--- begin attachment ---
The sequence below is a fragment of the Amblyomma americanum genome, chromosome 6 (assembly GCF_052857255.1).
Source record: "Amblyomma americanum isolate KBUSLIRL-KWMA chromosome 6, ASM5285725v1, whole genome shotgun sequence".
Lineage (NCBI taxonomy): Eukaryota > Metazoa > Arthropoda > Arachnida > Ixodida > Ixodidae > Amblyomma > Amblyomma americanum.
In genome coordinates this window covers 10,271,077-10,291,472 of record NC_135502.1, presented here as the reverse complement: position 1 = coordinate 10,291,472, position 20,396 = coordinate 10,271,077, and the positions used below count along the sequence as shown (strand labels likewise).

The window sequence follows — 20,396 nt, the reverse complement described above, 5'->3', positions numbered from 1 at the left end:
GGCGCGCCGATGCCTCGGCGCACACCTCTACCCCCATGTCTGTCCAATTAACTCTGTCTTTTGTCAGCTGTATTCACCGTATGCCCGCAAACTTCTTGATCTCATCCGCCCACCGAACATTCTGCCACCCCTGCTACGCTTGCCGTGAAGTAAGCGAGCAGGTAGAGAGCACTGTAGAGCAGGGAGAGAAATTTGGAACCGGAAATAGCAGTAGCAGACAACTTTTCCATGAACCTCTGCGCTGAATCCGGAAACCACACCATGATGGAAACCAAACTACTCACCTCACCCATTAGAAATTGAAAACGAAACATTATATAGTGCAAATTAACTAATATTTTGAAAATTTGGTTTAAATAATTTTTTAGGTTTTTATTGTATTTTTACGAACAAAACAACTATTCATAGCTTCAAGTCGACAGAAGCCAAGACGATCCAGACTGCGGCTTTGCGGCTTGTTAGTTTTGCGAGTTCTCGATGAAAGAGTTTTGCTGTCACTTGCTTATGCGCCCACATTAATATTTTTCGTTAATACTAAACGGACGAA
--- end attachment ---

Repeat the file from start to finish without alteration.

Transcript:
The sequence below is a fragment of the Amblyomma americanum genome, chromosome 6 (assembly GCF_052857255.1).
Source record: "Amblyomma americanum isolate KBUSLIRL-KWMA chromosome 6, ASM5285725v1, whole genome shotgun sequence".
Lineage (NCBI taxonomy): Eukaryota > Metazoa > Arthropoda > Arachnida > Ixodida > Ixodidae > Amblyomma > Amblyomma americanum.
In genome coordinates this window covers 10,271,077-10,291,472 of record NC_135502.1, presented here as the reverse complement: position 1 = coordinate 10,291,472, position 20,396 = coordinate 10,271,077, and the positions used below count along the sequence as shown (strand labels likewise).

The window sequence follows — 20,396 nt, the reverse complement described above, 5'->3', positions numbered from 1 at the left end:
GGCGCGCCGATGCCTCGGCGCACACCTCTACCCCCATGTCTGTCCAATTAACTCTGTCTTTTGTCAGCTGTATTCACCGTATGCCCGCAAACTTCTTGATCTCATCCGCCCACCGAACATTCTGCCACCCCTGCTACGCTTGCCGTGAAGTAAGCGAGCAGGTAGAGAGCACTGTAGAGCAGGGAGAGAAATTTGGAACCGGAAATAGCAGTAGCAGACAACTTTTCCATGAACCTCTGCGCTGAATCCGGAAACCACACCATGATGGAAACCAAACTACTCACCTCACCCATTAGAAATTGAAAACGAAACATTATATAGTGCAAATTAACTAATATTTTGAAAATTTGGTTTAAATAATTTTTTAGGTTTTTATTGTATTTTTACGAACAAAACAACTATTCATAGCTTCAAGTCGACAGAAGCCAAGACGATCCAGACTGCGGCTTTGCGGCTTGTTAGTTTTGCGAGTTCTCGATGAAAGAGTTTTGCTGTCACTTGCTTATGCGCCCACATTAATATTTTTCGTTAATACTAAACGGACGAA